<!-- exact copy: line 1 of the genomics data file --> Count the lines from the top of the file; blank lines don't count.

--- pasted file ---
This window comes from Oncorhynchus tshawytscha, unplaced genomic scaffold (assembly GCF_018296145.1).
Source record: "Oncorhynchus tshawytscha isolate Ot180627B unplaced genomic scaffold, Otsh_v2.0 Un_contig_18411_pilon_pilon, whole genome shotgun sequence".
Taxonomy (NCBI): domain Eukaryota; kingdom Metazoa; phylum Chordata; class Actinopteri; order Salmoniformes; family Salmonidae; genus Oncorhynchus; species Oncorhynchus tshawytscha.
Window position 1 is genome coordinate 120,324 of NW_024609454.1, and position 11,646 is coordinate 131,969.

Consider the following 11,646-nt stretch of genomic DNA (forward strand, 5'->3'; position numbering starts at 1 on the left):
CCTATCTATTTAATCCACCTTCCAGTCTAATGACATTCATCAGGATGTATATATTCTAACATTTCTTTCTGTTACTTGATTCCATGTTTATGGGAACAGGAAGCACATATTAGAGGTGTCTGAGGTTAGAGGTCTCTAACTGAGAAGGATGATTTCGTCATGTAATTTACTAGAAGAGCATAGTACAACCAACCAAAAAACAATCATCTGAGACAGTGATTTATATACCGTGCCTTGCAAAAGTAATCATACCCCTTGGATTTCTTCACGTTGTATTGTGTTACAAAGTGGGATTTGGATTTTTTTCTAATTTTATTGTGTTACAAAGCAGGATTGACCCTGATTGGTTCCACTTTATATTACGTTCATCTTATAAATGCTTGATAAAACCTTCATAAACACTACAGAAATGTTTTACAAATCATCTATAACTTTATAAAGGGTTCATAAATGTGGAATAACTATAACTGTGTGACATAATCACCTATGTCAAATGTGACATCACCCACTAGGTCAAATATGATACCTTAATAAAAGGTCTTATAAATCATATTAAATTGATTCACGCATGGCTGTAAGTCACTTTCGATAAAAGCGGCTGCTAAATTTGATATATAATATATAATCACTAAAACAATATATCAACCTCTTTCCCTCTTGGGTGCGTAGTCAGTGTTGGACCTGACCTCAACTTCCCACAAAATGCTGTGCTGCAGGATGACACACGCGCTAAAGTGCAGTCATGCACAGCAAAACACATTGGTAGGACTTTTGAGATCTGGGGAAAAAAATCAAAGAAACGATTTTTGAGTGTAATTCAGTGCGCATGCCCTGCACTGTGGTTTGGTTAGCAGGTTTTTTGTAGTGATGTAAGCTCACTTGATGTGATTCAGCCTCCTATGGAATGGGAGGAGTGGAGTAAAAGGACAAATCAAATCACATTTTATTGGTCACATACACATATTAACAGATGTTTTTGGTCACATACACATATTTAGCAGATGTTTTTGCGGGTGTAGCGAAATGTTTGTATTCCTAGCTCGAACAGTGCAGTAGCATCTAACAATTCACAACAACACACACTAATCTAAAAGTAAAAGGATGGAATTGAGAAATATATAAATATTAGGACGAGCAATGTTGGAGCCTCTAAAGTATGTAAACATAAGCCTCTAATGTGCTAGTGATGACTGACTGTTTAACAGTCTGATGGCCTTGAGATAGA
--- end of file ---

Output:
This window comes from Oncorhynchus tshawytscha, unplaced genomic scaffold (assembly GCF_018296145.1).